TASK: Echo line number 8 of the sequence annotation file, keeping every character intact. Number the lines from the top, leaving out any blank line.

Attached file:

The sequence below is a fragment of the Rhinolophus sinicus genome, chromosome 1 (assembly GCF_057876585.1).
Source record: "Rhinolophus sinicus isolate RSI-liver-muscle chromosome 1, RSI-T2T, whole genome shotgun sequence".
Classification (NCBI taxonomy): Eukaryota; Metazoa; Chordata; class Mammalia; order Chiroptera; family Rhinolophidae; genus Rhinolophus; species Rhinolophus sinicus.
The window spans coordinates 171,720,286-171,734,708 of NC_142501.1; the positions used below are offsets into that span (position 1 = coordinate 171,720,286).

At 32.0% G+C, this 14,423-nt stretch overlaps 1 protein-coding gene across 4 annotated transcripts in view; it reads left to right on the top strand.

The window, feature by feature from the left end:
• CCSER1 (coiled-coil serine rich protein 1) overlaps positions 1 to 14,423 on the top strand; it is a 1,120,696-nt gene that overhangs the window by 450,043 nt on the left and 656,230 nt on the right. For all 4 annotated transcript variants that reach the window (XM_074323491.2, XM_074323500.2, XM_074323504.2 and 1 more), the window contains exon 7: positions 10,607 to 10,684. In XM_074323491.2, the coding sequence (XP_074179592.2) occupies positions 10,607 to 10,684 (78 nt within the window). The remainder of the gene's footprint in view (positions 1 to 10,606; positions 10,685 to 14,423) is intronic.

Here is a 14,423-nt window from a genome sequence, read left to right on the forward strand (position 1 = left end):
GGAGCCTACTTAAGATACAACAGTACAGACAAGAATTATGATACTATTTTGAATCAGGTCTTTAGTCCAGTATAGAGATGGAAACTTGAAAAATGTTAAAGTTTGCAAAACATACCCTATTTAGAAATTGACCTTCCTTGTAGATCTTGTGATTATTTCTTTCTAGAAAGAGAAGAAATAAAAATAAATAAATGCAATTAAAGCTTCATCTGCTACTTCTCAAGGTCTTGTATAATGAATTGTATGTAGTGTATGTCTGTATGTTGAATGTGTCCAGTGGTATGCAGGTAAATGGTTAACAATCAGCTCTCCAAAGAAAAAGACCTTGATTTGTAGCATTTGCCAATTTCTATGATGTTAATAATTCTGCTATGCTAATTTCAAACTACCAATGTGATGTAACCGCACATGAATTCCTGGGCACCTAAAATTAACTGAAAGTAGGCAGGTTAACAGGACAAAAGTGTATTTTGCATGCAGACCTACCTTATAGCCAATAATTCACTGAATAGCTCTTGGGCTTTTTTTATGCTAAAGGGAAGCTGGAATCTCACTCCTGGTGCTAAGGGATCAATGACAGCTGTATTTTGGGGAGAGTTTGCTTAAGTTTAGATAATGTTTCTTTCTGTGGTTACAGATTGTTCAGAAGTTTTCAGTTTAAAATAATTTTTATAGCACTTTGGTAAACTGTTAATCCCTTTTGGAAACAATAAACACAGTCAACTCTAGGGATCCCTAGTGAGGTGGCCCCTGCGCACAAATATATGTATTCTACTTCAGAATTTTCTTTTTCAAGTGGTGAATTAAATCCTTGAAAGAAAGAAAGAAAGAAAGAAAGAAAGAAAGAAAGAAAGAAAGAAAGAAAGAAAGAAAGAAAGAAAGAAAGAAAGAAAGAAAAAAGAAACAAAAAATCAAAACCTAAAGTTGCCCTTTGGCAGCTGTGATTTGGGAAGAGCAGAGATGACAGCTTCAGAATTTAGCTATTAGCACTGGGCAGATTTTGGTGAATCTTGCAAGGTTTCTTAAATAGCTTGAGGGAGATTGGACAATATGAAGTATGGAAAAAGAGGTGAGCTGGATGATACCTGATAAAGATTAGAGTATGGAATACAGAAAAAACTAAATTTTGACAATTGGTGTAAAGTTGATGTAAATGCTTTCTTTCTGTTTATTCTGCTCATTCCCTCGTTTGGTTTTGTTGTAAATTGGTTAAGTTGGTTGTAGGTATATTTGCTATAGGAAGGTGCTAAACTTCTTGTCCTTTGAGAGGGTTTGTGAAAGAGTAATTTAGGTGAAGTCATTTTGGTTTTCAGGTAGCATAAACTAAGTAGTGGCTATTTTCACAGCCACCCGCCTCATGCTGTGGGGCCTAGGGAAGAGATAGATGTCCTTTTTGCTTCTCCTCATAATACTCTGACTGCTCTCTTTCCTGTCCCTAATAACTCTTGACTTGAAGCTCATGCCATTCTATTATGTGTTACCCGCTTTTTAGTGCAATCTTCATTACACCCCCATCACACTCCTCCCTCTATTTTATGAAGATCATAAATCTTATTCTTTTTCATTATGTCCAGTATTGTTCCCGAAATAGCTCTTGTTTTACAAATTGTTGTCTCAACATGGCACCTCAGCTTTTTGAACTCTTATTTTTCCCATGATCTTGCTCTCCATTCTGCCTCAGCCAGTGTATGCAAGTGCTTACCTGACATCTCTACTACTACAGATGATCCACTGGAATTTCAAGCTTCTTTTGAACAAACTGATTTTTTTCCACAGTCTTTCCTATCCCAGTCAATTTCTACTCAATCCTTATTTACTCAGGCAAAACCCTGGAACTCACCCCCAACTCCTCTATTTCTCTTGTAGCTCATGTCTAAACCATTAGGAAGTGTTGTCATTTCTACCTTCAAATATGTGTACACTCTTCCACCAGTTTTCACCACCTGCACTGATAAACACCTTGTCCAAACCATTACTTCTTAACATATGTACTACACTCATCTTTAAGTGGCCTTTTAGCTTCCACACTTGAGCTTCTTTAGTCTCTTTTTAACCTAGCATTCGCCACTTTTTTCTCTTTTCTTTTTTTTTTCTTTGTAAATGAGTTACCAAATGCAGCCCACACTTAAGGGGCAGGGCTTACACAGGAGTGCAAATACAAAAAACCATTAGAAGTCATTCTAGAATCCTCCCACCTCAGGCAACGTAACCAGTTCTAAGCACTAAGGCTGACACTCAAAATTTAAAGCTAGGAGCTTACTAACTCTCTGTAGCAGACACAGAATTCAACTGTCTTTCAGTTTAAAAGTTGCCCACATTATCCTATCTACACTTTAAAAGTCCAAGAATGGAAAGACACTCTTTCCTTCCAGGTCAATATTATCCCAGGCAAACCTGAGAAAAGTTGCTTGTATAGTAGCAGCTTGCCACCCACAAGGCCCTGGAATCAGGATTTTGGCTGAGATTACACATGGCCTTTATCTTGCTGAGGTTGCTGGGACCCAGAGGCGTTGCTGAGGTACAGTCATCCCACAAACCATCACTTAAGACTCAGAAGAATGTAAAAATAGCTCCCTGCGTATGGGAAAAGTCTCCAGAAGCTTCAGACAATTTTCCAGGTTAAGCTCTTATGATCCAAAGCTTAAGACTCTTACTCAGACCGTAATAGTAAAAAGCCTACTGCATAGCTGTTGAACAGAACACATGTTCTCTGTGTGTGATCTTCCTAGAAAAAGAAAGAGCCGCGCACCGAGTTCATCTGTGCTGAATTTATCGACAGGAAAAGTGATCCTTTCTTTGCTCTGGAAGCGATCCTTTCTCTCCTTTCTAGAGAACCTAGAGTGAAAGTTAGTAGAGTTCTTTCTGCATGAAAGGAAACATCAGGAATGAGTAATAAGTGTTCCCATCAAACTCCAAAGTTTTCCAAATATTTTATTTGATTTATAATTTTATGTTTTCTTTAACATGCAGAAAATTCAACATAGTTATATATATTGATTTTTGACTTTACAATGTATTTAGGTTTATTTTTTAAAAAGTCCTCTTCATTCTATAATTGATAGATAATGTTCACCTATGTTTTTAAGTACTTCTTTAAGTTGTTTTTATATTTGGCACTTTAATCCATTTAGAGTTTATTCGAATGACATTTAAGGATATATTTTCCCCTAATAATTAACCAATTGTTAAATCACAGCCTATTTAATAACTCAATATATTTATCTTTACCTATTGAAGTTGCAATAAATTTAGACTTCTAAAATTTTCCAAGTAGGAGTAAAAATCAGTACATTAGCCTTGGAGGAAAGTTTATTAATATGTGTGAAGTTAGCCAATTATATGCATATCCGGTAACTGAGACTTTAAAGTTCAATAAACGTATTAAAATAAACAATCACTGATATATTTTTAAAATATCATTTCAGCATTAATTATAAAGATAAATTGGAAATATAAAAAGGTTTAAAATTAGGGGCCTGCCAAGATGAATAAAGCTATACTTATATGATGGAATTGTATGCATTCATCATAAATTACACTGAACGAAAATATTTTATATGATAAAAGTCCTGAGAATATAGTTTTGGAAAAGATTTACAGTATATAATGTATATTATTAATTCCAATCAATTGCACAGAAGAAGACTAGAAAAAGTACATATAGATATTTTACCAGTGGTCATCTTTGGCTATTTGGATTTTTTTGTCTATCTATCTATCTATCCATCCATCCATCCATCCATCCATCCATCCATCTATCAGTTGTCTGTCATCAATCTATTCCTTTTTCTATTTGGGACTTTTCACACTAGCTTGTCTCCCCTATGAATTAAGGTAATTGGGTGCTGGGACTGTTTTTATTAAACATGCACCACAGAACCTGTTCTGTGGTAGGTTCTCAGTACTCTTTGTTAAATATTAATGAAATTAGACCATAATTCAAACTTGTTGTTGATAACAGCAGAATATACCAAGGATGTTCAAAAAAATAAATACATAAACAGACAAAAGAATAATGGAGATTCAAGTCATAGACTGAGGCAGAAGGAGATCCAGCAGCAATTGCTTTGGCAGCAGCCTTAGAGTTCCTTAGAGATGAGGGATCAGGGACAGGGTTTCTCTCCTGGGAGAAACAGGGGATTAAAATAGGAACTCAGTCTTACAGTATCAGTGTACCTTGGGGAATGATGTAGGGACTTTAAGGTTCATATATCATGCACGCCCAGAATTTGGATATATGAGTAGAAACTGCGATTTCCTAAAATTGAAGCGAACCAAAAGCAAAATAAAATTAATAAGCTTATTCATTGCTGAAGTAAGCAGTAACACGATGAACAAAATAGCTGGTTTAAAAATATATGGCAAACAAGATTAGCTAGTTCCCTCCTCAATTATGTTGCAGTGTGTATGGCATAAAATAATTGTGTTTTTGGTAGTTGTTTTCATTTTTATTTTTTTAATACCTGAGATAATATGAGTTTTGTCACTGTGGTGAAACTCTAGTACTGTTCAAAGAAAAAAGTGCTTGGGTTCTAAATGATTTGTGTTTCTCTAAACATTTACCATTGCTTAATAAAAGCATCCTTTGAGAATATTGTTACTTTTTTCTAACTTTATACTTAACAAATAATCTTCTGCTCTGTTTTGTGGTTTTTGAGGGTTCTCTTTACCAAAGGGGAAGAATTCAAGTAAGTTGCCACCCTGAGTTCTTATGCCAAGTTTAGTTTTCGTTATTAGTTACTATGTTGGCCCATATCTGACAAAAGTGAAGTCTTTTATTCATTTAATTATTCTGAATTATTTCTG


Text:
Here is a 14,423-nt window from a genome sequence, read left to right on the forward strand (position 1 = left end):